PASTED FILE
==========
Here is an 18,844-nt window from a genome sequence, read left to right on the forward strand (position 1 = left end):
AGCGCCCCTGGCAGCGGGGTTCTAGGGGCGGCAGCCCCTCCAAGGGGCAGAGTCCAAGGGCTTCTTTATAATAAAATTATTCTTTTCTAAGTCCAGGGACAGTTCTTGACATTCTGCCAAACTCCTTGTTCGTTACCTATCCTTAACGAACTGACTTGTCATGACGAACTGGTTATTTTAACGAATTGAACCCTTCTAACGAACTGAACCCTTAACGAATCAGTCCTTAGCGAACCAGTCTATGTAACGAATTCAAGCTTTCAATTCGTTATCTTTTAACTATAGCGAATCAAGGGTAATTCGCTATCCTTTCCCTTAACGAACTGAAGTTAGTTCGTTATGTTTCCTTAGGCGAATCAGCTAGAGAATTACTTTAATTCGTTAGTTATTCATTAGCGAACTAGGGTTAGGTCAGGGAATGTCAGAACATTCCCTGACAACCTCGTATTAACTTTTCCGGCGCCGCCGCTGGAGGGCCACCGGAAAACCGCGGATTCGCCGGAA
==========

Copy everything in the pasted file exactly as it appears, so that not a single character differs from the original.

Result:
Here is an 18,844-nt window from a genome sequence, read left to right on the forward strand (position 1 = left end):
AGCGCCCCTGGCAGCGGGGTTCTAGGGGCGGCAGCCCCTCCAAGGGGCAGAGTCCAAGGGCTTCTTTATAATAAAATTATTCTTTTCTAAGTCCAGGGACAGTTCTTGACATTCTGCCAAACTCCTTGTTCGTTACCTATCCTTAACGAACTGACTTGTCATGACGAACTGGTTATTTTAACGAATTGAACCCTTCTAACGAACTGAACCCTTAACGAATCAGTCCTTAGCGAACCAGTCTATGTAACGAATTCAAGCTTTCAATTCGTTATCTTTTAACTATAGCGAATCAAGGGTAATTCGCTATCCTTTCCCTTAACGAACTGAAGTTAGTTCGTTATGTTTCCTTAGGCGAATCAGCTAGAGAATTACTTTAATTCGTTAGTTATTCATTAGCGAACTAGGGTTAGGTCAGGGAATGTCAGAACATTCCCTGACAACCTCGTATTAACTTTTCCGGCGCCGCCGCTGGAGGGCCACCGGAAAACCGCGGATTCGCCGGAA